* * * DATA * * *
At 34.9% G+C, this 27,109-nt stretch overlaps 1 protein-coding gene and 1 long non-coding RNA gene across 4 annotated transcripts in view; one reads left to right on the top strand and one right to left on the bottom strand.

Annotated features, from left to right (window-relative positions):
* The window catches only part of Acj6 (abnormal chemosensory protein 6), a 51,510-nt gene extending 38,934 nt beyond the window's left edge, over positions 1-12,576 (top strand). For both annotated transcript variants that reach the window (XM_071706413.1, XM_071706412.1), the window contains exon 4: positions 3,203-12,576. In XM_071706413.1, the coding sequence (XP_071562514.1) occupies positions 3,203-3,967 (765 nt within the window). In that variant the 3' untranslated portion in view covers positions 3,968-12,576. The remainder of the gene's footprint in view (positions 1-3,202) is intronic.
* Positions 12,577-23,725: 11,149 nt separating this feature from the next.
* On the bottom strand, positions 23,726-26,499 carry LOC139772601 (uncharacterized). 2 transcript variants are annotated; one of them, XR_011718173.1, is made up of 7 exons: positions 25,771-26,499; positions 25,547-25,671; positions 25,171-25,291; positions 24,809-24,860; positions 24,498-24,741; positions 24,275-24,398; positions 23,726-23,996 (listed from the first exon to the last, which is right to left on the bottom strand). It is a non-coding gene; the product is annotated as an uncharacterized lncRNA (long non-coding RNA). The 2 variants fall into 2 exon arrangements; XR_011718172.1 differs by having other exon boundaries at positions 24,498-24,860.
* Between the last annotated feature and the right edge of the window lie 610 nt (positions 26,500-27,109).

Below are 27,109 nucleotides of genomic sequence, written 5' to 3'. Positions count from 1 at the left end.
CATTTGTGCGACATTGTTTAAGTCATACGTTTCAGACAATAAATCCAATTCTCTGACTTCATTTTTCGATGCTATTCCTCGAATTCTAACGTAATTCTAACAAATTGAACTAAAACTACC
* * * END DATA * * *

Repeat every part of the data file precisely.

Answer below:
At 34.9% G+C, this 27,109-nt stretch overlaps 1 protein-coding gene and 1 long non-coding RNA gene across 4 annotated transcripts in view; one reads left to right on the top strand and one right to left on the bottom strand.

Annotated features, from left to right (window-relative positions):
* The window catches only part of Acj6 (abnormal chemosensory protein 6), a 51,510-nt gene extending 38,934 nt beyond the window's left edge, over positions 1-12,576 (top strand). For both annotated transcript variants that reach the window (XM_071706413.1, XM_071706412.1), the window contains exon 4: positions 3,203-12,576. In XM_071706413.1, the coding sequence (XP_071562514.1) occupies positions 3,203-3,967 (765 nt within the window). In that variant the 3' untranslated portion in view covers positions 3,968-12,576. The remainder of the gene's footprint in view (positions 1-3,202) is intronic.
* Positions 12,577-23,725: 11,149 nt separating this feature from the next.
* On the bottom strand, positions 23,726-26,499 carry LOC139772601 (uncharacterized). 2 transcript variants are annotated; one of them, XR_011718173.1, is made up of 7 exons: positions 25,771-26,499; positions 25,547-25,671; positions 25,171-25,291; positions 24,809-24,860; positions 24,498-24,741; positions 24,275-24,398; positions 23,726-23,996 (listed from the first exon to the last, which is right to left on the bottom strand). It is a non-coding gene; the product is annotated as an uncharacterized lncRNA (long non-coding RNA). The 2 variants fall into 2 exon arrangements; XR_011718172.1 differs by having other exon boundaries at positions 24,498-24,860.
* Between the last annotated feature and the right edge of the window lie 610 nt (positions 26,500-27,109).

Below are 27,109 nucleotides of genomic sequence, written 5' to 3'. Positions count from 1 at the left end.
CATTTGTGCGACATTGTTTAAGTCATACGTTTCAGACAATAAATCCAATTCTCTGACTTCATTTTTCGATGCTATTCCTCGAATTCTAACGTAATTCTAACAAATTGAACTAAAACTACC